Put a designated driver in your bracket
Make sure your March Madness bracket includes a designated driver as law enforcement agencies in 26 counties, including Delta County, are continuing to conduct extra patrols through April 7.
Police officers, sheriff deputies and Michigan State Police troopers from 144 agencies are participating in a drunk driving crackdown during a time period that includes the National Collegiate Athletic Association (NCAA) men’s and women’s basketball tournaments and high school and college spring break periods. A five-year review of crash data indicates both alcohol use and lack of seat belts play a significant role in fatal and serious injury crashes in March and early April.
The Michigan Office of Highway Safety Planning (OHSP) is coordinating the effort which is supported by federal traffic safety funds.
“A true champion makes sure to designate a sober driver before the game begins,” said Michael L. Prince, OHSP director. “Michigan law enforcement officers are specially trained to detect and arrest impaired drivers. If you are caught driving drunk, it’s game over.”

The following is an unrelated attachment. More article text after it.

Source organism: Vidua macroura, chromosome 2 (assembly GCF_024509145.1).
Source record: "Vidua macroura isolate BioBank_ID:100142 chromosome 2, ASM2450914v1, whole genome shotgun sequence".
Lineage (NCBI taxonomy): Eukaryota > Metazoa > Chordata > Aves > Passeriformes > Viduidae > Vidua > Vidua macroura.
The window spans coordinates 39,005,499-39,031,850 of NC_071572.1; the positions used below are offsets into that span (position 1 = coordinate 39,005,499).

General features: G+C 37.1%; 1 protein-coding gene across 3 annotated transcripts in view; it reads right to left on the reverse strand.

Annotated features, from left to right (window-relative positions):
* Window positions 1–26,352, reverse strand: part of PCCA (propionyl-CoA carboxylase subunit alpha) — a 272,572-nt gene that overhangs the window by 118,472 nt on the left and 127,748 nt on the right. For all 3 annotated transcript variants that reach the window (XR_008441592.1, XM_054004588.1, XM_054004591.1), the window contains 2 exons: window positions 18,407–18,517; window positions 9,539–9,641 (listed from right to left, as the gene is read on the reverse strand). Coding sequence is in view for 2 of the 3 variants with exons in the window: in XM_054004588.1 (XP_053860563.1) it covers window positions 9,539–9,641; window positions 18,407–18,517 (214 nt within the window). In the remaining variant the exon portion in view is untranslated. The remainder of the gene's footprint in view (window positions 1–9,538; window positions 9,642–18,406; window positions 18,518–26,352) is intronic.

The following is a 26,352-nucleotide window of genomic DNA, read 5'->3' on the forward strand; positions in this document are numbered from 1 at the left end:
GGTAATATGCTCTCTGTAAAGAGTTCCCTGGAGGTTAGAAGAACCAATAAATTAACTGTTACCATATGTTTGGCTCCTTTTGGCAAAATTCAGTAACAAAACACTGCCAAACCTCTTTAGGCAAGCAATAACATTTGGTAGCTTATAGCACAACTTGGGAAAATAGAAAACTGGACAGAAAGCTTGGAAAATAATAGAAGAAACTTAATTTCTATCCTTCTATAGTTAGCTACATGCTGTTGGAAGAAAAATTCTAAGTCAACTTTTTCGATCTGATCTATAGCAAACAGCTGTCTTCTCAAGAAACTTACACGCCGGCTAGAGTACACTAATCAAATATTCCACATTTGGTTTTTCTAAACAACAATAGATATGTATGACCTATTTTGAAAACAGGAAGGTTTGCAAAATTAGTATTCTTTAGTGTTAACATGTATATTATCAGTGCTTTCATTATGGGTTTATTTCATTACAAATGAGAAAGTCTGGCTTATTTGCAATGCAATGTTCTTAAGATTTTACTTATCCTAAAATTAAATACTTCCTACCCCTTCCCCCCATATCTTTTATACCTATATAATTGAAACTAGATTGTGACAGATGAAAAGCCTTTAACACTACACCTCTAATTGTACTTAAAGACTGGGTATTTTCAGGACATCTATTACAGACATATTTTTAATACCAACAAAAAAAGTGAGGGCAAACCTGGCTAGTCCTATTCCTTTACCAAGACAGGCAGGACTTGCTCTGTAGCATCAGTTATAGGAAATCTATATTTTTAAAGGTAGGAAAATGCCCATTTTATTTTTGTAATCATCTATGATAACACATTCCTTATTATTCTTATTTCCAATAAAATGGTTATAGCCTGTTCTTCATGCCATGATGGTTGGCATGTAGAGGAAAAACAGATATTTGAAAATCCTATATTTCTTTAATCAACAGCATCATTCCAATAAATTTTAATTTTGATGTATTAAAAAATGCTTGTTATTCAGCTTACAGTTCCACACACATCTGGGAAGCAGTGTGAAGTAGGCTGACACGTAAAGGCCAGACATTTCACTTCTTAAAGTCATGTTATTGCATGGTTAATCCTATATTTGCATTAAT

In 2013, 2,271 people were arrested for drunk driving during the NCAA tournament time period. Of those, 671 were arrested under the state’s high blood-alcohol content (BAC) law with BACs of .17 or higher. More than 500 of those arrests were made by grant-funded law enforcement agencies during last year’s drunk driving crackdown.
Extra patrols are planned in Allegan, Berrien, Calhoun, Chippewa, Delta, Eaton, Genesee, Grand Traverse, Houghton, Ingham, Jackson, Kalamazoo, Kent, Livingston, Macomb, Marquette, Monroe, Muskegon, Oakland, Ottawa, Saginaw, St. Clair, Van Buren, Washtenaw, Wayne and Wexford counties.
In Michigan, it is illegal to drive with a BAC of .08 or higher, although motorists can be arrested at any BAC level if an officer believes they are impaired. Motorists face enhanced penalties if arrested for a first-time drunk driving offense with a .17 BAC or higher.